Wednesday, October 20, 2010
If the students of Mountain Lakes have a keener awareness of the environment than many of their peers, it is thanks to Jeff Keith, who for 36 years has been teaching the youngsters about everything ranging from CFL lightbulbs to recycling to the water needs of developing countries.
Keith's efforts have not gone unnoticed. Earlier this month, he received the NJ Teacher GreenFest Award, also known as the "Boggy," after being nominated by two of his colleagues at Wildwood Elementary School, Lynn Martin and Mary Lou DeCaprio. The award was presented to him by actor and environmentalist, Ed Begley, Jr.
Clearly touched by the recognition, Keith said, "It was very special to me." Even though he is now retired, Keith, who was a teacher at Wildwood for 29 years, still offers lessons, spending 15 days during the school year with the students. He teaches the kindergartners about Antarctica, first graders about bats, and second graders about the rain forest.
Third graders build a mock Lenape village on four-foot boards and fourth graders visit Sandy Hook in the fall to learn about marine life and in the spring, use compasses to learn orienting.
The fifth graders study the life and conditions of the lake near the school.
The environment is not just the subject of Keith's lessons, it is what he lives. He has traveled to all seven continents studying the environment and it was on one such trip, 19 years ago to the Amazon through the Dodge Foundation, that the "spark" was lit. Keith's interest in the environment was strong before this, as is evident from his master's degree in environmental education, but it was seeing the Amazon that changed everything.
From there, he went on more trips. A few years ago, Keith visited Antarctica for two weeks, going around the peninsula on a research ship with people from about 15 different countries. There were scientists and an historian, helping him learn about the continent and its animals. There were also discussions about global warming.
"It was a tremendous learning experience," said Keith.
There have been other global opportunities for learning. While on a climbing expedition of Mt. Kilimanjaro, Keith studied the changes of topography. The mountain has seven zones. Lessons also included how altitude impacts mental acuity.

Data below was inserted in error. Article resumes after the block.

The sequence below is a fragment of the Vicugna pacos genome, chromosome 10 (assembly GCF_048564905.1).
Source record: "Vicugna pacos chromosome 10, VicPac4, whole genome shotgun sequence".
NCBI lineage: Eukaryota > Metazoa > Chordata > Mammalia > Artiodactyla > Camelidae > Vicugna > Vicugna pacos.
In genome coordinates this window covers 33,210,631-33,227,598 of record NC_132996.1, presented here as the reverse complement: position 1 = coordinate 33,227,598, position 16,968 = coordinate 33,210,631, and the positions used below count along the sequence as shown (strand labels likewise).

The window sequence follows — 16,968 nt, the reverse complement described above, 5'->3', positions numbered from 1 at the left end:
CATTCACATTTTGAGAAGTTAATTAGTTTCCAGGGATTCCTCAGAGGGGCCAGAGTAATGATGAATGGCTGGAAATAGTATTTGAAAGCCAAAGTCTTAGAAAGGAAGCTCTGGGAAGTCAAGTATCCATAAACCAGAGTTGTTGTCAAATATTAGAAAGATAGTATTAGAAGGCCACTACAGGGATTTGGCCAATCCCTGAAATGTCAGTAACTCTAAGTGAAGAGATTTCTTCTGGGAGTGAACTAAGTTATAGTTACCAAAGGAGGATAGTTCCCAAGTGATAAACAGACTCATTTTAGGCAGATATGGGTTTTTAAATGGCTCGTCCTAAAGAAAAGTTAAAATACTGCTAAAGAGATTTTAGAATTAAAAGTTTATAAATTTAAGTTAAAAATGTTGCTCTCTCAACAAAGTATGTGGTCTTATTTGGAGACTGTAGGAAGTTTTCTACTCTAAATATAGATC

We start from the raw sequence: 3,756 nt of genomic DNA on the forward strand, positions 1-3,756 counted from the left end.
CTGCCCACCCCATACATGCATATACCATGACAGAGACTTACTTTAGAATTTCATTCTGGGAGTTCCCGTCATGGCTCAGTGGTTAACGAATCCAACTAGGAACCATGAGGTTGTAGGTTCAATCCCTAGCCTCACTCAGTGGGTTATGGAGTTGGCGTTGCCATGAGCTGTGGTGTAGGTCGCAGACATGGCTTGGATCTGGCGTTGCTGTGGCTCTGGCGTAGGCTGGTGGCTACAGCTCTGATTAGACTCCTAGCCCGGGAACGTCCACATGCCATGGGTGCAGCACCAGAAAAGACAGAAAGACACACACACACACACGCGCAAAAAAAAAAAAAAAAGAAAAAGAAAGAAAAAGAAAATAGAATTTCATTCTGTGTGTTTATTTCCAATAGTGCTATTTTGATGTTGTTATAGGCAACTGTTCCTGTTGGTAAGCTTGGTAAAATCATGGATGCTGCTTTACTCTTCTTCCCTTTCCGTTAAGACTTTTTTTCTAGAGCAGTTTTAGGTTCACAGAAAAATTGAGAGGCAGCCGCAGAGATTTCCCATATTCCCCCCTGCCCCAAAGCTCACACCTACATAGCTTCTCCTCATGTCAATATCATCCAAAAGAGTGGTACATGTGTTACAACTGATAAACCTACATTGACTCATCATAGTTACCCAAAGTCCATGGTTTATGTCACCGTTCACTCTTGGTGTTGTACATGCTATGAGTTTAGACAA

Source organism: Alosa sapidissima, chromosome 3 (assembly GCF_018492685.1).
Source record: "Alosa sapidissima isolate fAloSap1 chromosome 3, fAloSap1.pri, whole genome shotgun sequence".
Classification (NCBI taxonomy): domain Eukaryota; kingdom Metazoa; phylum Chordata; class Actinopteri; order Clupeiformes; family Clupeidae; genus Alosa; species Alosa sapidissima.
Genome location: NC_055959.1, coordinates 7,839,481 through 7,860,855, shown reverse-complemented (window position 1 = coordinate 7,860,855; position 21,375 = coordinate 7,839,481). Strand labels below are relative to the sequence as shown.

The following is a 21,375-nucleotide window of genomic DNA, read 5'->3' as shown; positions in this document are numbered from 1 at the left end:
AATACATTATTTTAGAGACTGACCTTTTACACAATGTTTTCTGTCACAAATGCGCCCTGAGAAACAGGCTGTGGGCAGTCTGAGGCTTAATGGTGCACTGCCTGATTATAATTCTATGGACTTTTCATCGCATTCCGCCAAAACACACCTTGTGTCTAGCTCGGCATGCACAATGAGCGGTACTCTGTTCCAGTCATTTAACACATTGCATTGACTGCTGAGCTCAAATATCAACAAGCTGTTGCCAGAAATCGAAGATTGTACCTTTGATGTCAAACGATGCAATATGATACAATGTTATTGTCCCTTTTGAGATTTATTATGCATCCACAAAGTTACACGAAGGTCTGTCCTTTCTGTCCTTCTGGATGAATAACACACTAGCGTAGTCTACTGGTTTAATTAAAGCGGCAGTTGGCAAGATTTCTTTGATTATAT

Keith has hiked glaciers in Iceland and followed the Incan Trail. He has been to Africa several times, seeing for himself what lengths people will go to for potable water.
"I've been very lucky in my life and have had a very understanding wife," said Keith.
The Mountain Lakes students are also lucky for they, too, benefit from these trips because Keith shares his new-found knowledge with them through lectures, artifacts, and pictures. He said he can talk to kids, but when they see his pictures, "they understand a little better."
Keith noted, "You have to see other cultures," and added that it makes one realize how "lucky" we are.
"There is mostly good in the world," said Keith. "People are more alike than different. I try to present a positive view. Everything is fixable."
Keith proved his point that all things are indeed fixable upon his return from the Amazon when he started the "Pennies for the Rain Forest" collection. He explained that children are like pennies, individually there is not a lot of power, but in a group there is.
"It helps the children become activists," he said.
In her nominating letter, Martin, a fourth-grade teacher at Wildwood, wrote, "Jeff's business card is titled 'Rainforest Man' because for over 20 years he has encouraged our students to save 'Pennies for the Rainforest.' Our K-5 students and Mr. Keith were able to save 524 acres of rainforest throughout the world, including Belize, the Amazon, Brazil, Panama, and Guatemala. The wall outside our school's main office is covered with certificates documenting their endeavors and success in saving these invaluable resources."
The rain forest is just one betterment project that he has worked on with students. Even in an interview about his efforts in environmental education, he began by praising DeCaprio for the volunteer work she does with the Wildwood students through the Giraffe Program.
For about a dozen years, the Giraffe Program, part of a national organization, has been showing interested students in third through fifth grade what it means to help others. The youngsters meet once a week during their lunch period. The objective is to develop service projects that benefit either groups of people, such as residents of a nursing home, or the environment. This is where Keith comes in, letting the students know about causes and giving them the contact information.
It is called the Giraffe Program because, as Keith said, "a giraffe sticks his neck out." Among the environmental causes he has helped students with is water and energy conservation and recycling.
"The kids respond. They do a great job," said Keith.
Keith brought together the fifth-grade students from Wildwood and the Lake Drive School for a joint project in which stenciling was done on the town's catch basins to prevent litter from being deposited in them. The students also worked to beautify a memorial garden.
DeCaprio said, "Lynn and I are both so grateful for how much time and effort Jeff has given the kids. He's shared his love of environmental living and its importance with such passion that we wanted to give back something to him."